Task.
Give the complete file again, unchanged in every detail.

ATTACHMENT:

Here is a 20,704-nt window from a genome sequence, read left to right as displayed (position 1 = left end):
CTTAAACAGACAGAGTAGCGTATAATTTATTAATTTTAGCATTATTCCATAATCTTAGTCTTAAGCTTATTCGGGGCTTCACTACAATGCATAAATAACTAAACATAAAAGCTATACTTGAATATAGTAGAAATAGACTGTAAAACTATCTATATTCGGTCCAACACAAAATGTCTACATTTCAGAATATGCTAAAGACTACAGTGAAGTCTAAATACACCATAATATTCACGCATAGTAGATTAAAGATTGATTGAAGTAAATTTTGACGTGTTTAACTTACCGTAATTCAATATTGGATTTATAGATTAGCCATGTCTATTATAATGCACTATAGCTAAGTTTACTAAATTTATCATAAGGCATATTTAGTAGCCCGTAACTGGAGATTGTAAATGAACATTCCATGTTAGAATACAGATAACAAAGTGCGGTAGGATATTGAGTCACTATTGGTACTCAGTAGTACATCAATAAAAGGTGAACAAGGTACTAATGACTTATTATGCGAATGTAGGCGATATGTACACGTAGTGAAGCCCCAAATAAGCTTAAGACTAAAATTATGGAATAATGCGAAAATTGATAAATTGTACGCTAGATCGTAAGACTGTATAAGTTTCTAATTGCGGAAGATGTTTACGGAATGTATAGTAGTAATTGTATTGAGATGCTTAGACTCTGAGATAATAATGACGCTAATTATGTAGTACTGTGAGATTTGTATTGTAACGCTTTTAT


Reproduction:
Here is a 20,704-nt window from a genome sequence, read left to right as displayed (position 1 = left end):
CTTAAACAGACAGAGTAGCGTATAATTTATTAATTTTAGCATTATTCCATAATCTTAGTCTTAAGCTTATTCGGGGCTTCACTACAATGCATAAATAACTAAACATAAAAGCTATACTTGAATATAGTAGAAATAGACTGTAAAACTATCTATATTCGGTCCAACACAAAATGTCTACATTTCAGAATATGCTAAAGACTACAGTGAAGTCTAAATACACCATAATATTCACGCATAGTAGATTAAAGATTGATTGAAGTAAATTTTGACGTGTTTAACTTACCGTAATTCAATATTGGATTTATAGATTAGCCATGTCTATTATAATGCACTATAGCTAAGTTTACTAAATTTATCATAAGGCATATTTAGTAGCCCGTAACTGGAGATTGTAAATGAACATTCCATGTTAGAATACAGATAACAAAGTGCGGTAGGATATTGAGTCACTATTGGTACTCAGTAGTACATCAATAAAAGGTGAACAAGGTACTAATGACTTATTATGCGAATGTAGGCGATATGTACACGTAGTGAAGCCCCAAATAAGCTTAAGACTAAAATTATGGAATAATGCGAAAATTGATAAATTGTACGCTAGATCGTAAGACTGTATAAGTTTCTAATTGCGGAAGATGTTTACGGAATGTATAGTAGTAATTGTATTGAGATGCTTAGACTCTGAGATAATAATGACGCTAATTATGTAGTACTGTGAGATTTGTATTGTAACGCTTTTAT